Over at the Kinematics of Machines club, I recently ask if anyone could show me an example of a four-bar linkage that would be classed as a triple rocker. In the terminology of four-bar linkages, a link is classed as either a crank or a rocker:
Crank - can rotate in a complete circle
Rocker - cannot rotate in a complete circle]
Thus my question was for an example
Mechanics Corner
A Journal of Applied Mechanics and Mathematics by DrD, # 22
(c) Machinery Dynamics Research, 2016
Torsional Stiffness of a Shaft -- Part I
Introduction
A shaft is a common machine element, used to transmit rotational motion and torque from one component to the next. It is clear that the length of the shaft must be sufficient to span the distance from the first component to the second, but what should the diameter be? The answer to this quest
The VEProject --- Shifted Levers A Critical Assessment Introduction The subject of this article is the VEProject Shifted Lever video, as found at the following URL: https://www.youtube.com/watch?v=8TniRMwL2Vg The video shows a "Shifted Lever" mechanism, a device that appears to be perpetually off balance. It is presented as a perpetual motion mechanism, that is, a machine that will run forever without any energy input other than, perhaps, an initial push. This presentation comes
The previous post on this topic was certainly acceptable for engineering purposes, but there was one small oversight in the model. Many would actually prefer that oversight because it makes the algebra quite a bit less complex. Even so, it is not quite correct, so this revised post is offered to correct the oversight.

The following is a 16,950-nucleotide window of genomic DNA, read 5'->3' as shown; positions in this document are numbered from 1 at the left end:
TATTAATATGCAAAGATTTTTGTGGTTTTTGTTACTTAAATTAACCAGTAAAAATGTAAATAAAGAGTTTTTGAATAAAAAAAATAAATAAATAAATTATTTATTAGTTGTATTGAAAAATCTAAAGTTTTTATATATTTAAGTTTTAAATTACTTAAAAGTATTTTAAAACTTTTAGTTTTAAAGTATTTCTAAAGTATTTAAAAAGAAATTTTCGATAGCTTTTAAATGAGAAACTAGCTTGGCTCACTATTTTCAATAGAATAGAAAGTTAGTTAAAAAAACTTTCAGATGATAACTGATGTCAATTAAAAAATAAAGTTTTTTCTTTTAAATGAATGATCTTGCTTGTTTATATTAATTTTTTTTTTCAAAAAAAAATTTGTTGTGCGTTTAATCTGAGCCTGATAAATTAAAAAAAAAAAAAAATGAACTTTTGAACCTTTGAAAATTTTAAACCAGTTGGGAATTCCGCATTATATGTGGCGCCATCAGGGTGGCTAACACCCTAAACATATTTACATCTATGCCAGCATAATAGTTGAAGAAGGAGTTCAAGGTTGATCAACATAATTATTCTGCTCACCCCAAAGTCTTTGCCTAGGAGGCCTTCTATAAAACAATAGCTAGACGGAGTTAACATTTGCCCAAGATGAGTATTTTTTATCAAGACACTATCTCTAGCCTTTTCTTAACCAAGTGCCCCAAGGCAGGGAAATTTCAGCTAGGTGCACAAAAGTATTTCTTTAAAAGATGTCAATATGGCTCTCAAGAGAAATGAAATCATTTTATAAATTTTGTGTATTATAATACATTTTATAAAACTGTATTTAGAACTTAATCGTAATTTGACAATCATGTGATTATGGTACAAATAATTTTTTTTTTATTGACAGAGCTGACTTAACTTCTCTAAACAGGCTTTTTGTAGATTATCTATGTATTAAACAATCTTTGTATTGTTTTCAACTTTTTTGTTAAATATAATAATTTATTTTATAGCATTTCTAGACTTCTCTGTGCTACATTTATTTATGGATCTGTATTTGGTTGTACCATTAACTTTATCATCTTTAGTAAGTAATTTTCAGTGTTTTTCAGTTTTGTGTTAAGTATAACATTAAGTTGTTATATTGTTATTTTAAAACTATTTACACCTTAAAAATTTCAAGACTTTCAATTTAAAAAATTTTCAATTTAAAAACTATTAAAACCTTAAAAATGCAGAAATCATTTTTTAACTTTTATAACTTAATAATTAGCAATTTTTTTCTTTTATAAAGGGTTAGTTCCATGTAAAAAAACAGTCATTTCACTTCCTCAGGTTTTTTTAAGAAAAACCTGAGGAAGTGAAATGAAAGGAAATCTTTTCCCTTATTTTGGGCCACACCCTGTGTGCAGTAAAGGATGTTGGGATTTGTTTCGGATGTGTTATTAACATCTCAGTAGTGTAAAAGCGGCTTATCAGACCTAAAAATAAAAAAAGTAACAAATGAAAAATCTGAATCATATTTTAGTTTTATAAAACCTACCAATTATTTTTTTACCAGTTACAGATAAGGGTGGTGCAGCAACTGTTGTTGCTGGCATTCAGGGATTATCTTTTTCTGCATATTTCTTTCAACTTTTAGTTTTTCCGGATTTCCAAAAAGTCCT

There are also a few additional comments that may be of interest, and a final question for the readers to consider.
DrD
LiftedBar_Revised.pdf
I've seen this plane close enough to touch it. It is the most frightening machine you can imagine.
DrD
SR-71 Blackbird: The Cold War's ultimate spy plane
(Image credit: Lockheed Martin)
By Stephen Dowling1st July 2013
Colonel Rich Graham spent 15 years as a Blackbird pilot and wing commander. He told BBC
1. Team building is very popular in industry these days, so here is a team building joke. A group of mathematicians are attending a weekend seminar on team building. During the night, a fire breaks out in the room of one of the mathematicians. He quickly tears pages out of his notes and lights them on fire, one by one. He then runs down the hall, shoving burning sheets of paper under the doors of all the other mathematicians. In the morning, after the building is burnt to the ground, the fire ma
Mechanics Corner
A Journal of Applied Mechanics and Mathematics by DrD, #38
Machinery Dynamics Research, 2017
Rocket Homework Problem
Introduction
Most engineers find problems involving rockets to be exciting. There is something about a rocket that fires our imagination, whether we think of going to the moon or one of the planets, or simply of shooting down an incoming missile. The subject of this post involves a rocket on a mobile launcher. The rocket is i